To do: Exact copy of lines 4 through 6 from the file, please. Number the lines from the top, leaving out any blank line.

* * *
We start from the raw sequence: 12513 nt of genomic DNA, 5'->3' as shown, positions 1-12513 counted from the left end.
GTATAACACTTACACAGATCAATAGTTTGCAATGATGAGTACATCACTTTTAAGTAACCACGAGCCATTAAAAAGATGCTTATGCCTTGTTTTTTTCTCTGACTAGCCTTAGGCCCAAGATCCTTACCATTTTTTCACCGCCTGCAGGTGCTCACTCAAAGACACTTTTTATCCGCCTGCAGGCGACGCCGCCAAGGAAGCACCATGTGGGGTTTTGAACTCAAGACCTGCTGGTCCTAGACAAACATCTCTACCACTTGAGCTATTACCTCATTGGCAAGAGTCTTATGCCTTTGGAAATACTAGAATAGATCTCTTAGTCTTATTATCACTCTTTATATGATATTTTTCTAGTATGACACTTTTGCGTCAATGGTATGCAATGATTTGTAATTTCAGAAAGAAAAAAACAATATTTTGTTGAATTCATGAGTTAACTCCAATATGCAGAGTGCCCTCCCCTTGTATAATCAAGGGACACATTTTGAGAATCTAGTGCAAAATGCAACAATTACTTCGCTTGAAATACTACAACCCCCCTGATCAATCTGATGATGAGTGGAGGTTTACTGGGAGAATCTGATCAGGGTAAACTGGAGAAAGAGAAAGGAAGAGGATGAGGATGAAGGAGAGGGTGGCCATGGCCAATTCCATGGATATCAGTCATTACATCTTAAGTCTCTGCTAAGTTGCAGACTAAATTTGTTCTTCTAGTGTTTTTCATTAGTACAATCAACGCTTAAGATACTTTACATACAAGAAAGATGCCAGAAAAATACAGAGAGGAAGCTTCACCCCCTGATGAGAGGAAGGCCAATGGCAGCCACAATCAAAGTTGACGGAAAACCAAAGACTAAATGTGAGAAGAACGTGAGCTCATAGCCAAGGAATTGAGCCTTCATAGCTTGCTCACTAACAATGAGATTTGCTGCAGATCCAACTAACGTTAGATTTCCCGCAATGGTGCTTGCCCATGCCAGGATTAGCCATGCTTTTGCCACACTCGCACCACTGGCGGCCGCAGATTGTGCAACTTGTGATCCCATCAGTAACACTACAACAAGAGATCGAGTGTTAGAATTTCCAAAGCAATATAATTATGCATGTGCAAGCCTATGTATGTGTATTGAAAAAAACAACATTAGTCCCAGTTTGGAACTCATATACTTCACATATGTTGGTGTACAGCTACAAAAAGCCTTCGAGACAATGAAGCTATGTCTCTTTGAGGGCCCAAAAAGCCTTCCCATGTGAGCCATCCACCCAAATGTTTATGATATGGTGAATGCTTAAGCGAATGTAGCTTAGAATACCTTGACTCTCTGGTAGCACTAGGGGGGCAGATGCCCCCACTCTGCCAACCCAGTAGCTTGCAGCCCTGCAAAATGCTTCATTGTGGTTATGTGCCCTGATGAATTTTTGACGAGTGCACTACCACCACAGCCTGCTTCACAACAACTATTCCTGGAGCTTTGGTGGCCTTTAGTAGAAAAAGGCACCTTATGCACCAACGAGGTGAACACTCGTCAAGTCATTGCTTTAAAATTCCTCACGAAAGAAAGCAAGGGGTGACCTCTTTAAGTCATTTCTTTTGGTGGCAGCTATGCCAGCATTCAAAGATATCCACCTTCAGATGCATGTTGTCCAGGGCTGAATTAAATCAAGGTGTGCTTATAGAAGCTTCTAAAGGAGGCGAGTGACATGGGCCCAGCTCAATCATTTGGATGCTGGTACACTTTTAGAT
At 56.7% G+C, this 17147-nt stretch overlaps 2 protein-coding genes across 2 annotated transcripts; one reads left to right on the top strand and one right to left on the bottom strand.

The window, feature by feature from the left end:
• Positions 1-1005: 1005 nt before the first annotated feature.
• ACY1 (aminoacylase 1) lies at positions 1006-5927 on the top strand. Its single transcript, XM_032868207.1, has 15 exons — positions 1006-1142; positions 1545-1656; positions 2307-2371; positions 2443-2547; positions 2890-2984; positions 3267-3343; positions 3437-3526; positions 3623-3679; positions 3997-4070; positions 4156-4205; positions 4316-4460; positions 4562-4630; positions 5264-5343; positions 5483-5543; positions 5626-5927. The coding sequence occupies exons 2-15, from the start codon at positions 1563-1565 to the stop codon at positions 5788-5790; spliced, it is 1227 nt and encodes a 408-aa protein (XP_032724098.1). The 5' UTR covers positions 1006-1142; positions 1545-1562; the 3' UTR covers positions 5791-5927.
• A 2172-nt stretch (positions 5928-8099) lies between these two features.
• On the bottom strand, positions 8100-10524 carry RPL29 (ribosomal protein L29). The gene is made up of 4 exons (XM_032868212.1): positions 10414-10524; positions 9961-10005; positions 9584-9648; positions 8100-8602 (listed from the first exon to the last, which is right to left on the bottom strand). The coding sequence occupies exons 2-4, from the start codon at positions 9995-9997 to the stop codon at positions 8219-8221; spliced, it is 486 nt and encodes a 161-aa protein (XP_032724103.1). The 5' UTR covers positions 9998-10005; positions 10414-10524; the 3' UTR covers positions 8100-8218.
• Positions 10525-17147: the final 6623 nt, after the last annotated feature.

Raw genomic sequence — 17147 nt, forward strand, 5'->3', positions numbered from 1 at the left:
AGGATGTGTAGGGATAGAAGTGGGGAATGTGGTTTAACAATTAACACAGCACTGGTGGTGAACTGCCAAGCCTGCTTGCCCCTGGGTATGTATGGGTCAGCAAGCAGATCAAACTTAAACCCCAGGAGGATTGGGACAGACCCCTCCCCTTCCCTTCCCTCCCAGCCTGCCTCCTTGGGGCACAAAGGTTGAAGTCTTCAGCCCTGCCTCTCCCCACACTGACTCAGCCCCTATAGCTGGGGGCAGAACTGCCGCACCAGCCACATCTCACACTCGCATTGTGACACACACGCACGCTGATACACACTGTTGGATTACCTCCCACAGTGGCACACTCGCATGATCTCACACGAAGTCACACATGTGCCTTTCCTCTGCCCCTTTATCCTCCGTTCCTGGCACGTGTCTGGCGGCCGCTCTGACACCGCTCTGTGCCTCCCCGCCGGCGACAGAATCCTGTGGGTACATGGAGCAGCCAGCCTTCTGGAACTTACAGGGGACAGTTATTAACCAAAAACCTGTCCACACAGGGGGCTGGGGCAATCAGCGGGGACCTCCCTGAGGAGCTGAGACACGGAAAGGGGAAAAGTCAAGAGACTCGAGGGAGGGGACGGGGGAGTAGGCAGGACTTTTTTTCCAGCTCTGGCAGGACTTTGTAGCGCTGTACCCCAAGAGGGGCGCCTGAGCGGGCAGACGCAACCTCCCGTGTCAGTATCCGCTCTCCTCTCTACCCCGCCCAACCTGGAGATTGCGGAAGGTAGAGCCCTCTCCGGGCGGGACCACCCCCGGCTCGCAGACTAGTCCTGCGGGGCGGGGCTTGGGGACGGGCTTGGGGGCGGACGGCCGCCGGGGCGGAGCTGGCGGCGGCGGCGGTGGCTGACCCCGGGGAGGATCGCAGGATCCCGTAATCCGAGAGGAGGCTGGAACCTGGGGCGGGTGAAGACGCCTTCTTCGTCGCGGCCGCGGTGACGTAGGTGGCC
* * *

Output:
The window, feature by feature from the left end:
• Positions 1-1005: 1005 nt before the first annotated feature.
• ACY1 (aminoacylase 1) lies at positions 1006-5927 on the top strand. Its single transcript, XM_032868207.1, has 15 exons — positions 1006-1142; positions 1545-1656; positions 2307-2371; positions 2443-2547; positions 2890-2984; positions 3267-3343; positions 3437-3526; positions 3623-3679; positions 3997-4070; positions 4156-4205; positions 4316-4460; positions 4562-4630; positions 5264-5343; positions 5483-5543; positions 5626-5927. The coding sequence occupies exons 2-15, from the start codon at positions 1563-1565 to the stop codon at positions 5788-5790; spliced, it is 1227 nt and encodes a 408-aa protein (XP_032724098.1). The 5' UTR covers positions 1006-1142; positions 1545-1562; the 3' UTR covers positions 5791-5927.